Askewville farmer is ‘Corn King’
ASKEWVILLE – Sometimes the hard work of farming also has rewards.
Such could well be the case for Phil White of Askewville as he prepares to harvest his corn crop next week. Planted on 53 acres of land in or around Askewville, White said the corn appears to be an excellent crop.
“This is the first time I’ve had a stalk with six ears on it,” White said. “I’ve had some with four, but not six. It looks like it will be a good crop of corn.”
White said the corn is grown naturally with no irrigation and no man-made fertilizer.
“I put a lot of chicken litter to the acre and plant about seven and an-eighth inches apart,” he said. “I sprayed it with Roundup and left it alone.”
In preparing for planting, White said he simply disked and bedded the land and planted the corn on the beds.
“That’s what I’ve been doing for the last couple of years,” he said. “It seems like I can get it to come up better on the bed.”
He said he used chicken litter because it was cheaper than fertilizer and also meant that he didn’t have to put down nitrogen.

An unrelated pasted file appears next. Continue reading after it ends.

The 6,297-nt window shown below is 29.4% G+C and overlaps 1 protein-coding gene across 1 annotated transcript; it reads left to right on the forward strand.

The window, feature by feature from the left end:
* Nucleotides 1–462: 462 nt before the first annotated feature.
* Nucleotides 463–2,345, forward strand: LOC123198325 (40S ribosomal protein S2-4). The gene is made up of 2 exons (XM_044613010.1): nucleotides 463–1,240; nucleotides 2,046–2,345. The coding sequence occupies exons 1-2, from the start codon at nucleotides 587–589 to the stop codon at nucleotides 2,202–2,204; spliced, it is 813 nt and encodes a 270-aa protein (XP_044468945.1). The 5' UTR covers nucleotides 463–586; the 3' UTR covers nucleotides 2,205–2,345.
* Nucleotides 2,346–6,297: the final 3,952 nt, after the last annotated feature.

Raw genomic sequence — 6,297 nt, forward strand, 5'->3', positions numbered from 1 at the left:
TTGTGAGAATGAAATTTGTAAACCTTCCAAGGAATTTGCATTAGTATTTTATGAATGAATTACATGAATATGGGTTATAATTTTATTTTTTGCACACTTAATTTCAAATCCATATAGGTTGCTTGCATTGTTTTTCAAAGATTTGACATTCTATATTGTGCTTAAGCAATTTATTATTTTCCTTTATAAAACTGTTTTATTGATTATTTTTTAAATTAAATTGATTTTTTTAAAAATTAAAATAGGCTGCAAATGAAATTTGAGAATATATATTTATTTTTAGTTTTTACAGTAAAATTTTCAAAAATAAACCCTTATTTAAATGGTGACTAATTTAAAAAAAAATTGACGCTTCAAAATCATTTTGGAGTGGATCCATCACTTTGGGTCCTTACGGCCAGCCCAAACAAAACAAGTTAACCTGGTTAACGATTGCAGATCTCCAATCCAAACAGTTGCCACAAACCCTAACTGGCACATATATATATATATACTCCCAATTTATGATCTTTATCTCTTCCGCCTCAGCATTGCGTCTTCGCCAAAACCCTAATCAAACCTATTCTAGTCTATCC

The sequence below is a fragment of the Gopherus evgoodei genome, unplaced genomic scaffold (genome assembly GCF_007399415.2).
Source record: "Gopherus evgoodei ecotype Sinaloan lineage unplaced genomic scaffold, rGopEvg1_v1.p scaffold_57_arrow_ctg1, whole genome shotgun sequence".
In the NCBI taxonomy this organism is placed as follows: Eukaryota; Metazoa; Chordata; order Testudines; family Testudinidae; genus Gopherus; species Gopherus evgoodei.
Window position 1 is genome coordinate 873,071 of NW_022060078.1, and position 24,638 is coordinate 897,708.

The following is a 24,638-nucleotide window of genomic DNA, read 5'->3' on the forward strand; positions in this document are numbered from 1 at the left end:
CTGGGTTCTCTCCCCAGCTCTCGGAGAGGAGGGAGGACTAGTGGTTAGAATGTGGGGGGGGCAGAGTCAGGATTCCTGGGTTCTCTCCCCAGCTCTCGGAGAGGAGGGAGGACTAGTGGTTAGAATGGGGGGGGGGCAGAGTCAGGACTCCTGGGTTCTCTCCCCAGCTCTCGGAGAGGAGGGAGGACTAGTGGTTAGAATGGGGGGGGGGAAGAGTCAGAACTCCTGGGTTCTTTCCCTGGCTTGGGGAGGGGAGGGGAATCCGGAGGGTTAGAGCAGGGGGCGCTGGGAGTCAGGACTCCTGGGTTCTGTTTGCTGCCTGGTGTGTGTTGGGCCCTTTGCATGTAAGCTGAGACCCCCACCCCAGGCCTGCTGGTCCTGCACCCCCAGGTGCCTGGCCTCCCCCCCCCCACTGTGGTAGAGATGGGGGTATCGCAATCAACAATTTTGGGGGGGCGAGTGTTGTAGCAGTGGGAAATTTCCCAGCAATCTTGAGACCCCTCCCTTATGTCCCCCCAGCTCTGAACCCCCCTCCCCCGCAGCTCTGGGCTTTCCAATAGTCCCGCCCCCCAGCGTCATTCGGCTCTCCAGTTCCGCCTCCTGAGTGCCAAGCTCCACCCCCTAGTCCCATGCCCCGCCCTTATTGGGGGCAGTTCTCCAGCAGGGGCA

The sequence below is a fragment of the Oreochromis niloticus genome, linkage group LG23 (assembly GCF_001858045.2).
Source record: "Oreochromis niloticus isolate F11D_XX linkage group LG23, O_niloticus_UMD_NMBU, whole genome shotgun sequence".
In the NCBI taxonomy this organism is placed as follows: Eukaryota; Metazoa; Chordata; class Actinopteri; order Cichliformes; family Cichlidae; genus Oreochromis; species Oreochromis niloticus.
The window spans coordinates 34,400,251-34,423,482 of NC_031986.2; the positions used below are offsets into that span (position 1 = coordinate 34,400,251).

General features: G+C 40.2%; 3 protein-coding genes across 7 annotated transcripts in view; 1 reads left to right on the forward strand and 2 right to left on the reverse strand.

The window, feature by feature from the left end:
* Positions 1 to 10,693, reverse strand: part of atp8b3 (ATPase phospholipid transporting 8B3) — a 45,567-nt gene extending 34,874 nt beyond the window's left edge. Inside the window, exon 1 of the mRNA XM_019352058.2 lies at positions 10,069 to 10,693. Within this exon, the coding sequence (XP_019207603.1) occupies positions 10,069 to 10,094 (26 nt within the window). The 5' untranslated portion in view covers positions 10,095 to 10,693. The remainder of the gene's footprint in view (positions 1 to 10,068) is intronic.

A farmer for the past 40 years, White began working in the fields as a boy with his father, Phillip White. He said he still enjoyed working on a farm.
“I enjoy doing it as long as you can make a little money out of it,” he said. “It’s better than doing nothing. You’re not going to get rich farming, but you can make a little bit.”
White planted Pioneer seed corn and has had visitors from the sellers of the seed to see the 12-foot high corn stalks.
“I thought the people from Pioneer were coming too, but they haven’t so far,” he said.
White said he plans to harvest the crop next week and feels good about what he sees.
“There are a lot with four ears and three ears to the stalk,” he said. “That’s especially at the ends where the litter may have been a little thicker.
“We’ll find out for sure what we have next week,” he closed.